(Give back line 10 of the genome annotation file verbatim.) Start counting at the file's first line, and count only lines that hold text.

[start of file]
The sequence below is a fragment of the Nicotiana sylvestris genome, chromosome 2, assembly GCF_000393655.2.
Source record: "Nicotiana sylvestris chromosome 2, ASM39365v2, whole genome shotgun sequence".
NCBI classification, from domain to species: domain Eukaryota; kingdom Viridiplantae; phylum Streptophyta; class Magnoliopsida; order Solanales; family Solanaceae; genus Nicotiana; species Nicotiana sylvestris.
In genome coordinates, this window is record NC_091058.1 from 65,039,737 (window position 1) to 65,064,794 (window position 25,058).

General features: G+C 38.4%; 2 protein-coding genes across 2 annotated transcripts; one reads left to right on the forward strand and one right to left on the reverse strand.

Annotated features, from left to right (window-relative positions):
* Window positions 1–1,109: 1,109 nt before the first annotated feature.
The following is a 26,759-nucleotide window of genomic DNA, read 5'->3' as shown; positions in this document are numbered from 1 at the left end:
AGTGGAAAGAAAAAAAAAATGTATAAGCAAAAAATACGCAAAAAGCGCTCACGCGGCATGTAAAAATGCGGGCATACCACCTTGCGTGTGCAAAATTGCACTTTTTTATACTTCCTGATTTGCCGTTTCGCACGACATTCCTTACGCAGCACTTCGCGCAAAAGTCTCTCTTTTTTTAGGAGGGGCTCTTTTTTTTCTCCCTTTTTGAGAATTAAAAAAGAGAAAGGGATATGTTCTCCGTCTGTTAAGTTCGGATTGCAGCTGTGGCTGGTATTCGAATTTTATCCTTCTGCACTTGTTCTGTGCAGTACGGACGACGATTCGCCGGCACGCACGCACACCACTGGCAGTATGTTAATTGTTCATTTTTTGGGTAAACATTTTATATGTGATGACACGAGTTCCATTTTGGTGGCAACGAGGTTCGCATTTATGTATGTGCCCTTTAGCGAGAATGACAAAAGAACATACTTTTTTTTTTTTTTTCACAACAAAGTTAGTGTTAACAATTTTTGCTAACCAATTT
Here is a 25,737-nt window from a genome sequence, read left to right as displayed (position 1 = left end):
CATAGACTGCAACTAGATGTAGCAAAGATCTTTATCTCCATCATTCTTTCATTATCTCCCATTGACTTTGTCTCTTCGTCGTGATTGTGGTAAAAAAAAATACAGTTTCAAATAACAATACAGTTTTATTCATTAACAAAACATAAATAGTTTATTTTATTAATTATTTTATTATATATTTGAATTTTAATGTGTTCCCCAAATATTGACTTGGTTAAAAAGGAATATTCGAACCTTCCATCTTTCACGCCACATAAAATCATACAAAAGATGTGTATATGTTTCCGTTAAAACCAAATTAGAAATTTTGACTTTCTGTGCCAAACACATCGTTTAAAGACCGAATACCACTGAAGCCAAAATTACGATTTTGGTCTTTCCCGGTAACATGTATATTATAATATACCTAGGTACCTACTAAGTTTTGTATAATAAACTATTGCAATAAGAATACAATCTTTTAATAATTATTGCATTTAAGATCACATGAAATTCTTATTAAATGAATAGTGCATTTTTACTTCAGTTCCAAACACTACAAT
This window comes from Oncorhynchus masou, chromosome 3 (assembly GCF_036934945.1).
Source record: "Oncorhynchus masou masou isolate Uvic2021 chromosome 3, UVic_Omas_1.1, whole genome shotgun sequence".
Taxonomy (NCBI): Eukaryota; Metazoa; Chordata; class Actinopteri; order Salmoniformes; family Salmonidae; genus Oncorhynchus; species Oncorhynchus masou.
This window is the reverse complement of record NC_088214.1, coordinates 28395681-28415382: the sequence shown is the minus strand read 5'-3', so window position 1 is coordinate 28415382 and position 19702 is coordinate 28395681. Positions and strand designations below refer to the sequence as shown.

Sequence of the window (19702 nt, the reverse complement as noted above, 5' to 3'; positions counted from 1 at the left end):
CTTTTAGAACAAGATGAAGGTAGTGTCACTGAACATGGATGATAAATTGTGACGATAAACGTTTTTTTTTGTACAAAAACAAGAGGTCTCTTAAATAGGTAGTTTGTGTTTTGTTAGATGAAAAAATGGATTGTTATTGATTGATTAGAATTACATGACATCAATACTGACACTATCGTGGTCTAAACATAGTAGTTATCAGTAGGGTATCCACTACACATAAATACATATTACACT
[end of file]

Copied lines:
Here is a 25,737-nt window from a genome sequence, read left to right as displayed (position 1 = left end):